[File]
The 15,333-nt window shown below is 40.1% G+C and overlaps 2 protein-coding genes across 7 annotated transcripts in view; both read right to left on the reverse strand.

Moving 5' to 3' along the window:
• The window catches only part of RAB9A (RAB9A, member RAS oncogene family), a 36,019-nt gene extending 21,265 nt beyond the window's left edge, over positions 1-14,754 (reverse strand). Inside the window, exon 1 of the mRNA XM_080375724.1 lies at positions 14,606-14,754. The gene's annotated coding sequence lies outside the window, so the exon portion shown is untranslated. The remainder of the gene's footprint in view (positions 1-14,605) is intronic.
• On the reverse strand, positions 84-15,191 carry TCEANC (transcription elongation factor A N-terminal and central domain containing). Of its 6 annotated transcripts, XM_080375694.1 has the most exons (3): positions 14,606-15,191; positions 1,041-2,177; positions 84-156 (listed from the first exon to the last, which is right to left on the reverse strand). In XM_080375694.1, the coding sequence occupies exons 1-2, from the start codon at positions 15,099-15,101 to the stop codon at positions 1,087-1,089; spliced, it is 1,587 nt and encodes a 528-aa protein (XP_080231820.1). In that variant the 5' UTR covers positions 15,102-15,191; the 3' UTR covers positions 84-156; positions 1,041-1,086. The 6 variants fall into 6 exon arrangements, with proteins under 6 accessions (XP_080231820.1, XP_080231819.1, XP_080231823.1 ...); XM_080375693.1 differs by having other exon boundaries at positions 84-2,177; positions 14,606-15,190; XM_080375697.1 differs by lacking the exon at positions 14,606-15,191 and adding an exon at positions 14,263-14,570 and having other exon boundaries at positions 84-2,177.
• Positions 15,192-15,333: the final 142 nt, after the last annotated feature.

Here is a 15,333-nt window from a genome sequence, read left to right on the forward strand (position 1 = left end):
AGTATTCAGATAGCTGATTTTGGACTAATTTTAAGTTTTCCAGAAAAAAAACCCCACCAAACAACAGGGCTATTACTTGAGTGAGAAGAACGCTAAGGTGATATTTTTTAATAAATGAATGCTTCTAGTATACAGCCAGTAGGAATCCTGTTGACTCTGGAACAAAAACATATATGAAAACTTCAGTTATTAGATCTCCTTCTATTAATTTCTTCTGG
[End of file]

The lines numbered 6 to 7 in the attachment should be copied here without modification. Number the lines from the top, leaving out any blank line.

Here is a 15,333-nt window from a genome sequence, read left to right on the forward strand (position 1 = left end):
AGTATTCAGATAGCTGATTTTGGACTAATTTTAAGTTTTCCAGAAAAAAAACCCCACCAAACAACAGGGCTATTACTTGAGTGAGAAGAACGCTAAGGTGATATTTTTTAATAAATGAATGCTTCTAGTATACAGCCAGTAGGAATCCTGTTGACTCTGGAACAAAAACATATATGAAAACTTCAGTTATTAGATCTCCTTCTATTAATTTCTTCTGG